Eslick GD. Helicobacter pylori infection transmitted sexually via oral-genital contact: a hypothetical model. Sexually Transmitted Infections. Published online December 1, 2000:489-492. doi:10.1136/sti.76.6.489
  4. 4.
    Sgambato D, Visciola G, Ferrante E, et al. Prevalence of Helicobacter pylori infection in sexual partners of H. pylori‐infected subjects: Role of gastroesophageal reflux. UEG Journal. Published online December 2018:1470-1476. doi:10.1177/2050640618800628
  5. 5.
    Soltani J, Nikkhoo B, Khormehr J, Ataee P, Hakhamaneshi M, Gharibi F. Breastfeeding and Helicobacter pylori Infection in Early Childhood: a Continuing Dilemma. Iran J Pediatr. 2014;24(6):745-752. https://www.ncbi.nlm.nih.gov/pubmed/26019781
  6. 6.
    Kast RE. Some fibrocystic breast change may be caused by sexually transmitted H. pylori during oral nipple contact: Supporting literature and case report of resolution after gut H. pylori eradication treatment. Medical Hypotheses. Published online January 2007:1041-1046. doi:10.1016/j.mehy.2006.09.050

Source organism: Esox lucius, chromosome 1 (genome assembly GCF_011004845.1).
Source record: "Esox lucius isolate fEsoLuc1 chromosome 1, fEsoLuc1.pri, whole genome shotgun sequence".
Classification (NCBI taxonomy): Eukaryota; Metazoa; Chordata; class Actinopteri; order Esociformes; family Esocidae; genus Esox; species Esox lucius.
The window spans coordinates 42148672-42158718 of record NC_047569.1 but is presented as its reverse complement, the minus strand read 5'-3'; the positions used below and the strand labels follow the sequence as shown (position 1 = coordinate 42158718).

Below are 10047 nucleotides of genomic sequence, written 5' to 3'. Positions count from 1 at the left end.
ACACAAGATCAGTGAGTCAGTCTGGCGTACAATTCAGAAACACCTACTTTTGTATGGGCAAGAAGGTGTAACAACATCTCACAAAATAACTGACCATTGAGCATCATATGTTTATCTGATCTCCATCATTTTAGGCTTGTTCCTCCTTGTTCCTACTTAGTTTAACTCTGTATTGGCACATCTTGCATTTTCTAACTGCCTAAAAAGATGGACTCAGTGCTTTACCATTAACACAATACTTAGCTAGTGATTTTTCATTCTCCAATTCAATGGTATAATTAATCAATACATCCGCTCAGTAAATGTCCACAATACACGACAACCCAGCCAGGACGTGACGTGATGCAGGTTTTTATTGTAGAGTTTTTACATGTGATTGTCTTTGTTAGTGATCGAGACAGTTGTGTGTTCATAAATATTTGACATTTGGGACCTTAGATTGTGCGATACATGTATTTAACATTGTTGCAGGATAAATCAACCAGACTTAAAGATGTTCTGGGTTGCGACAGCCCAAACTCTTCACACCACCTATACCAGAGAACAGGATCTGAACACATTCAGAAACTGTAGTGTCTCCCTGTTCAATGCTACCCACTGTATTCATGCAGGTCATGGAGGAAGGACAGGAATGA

7. 7.
    Eslick GD. Non-gonococcal urethritis, Helicobacter pylori infection and fellatio: a new ménage à trois? Microbiology. Published online March 1, 2004:520-522. doi:10.1099/mic.0.26945-0
  8. 8.
    Salmi IA. Helicobacter Pylori Induced Interstitial Cystitis. AJBSR. Published online February 8, 2021:535-537. doi:10.34297/ajbsr.2021.11.001690


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Jessica Lloyd - Vulvovaginal Specialist Naturopathic Practitioner, BHSc(N)

Jessica is a degree-qualified naturopath (BHSc) specialising in vulvovaginal health and disease, based in Melbourne, Australia.

Jessica is the owner and lead naturopath of My Vagina, and is a member of the:

  • International Society for the Study of Vulvovaginal Disease (ISSVD)
  • International Society for the Study of Women's Sexual Health (ISSWSH)
  • National Vulvodynia Association (NVA) Australia
  • New Zealand Vulvovaginal Society (ANZVS)
  • Australian Traditional Medicine Society (ATMS)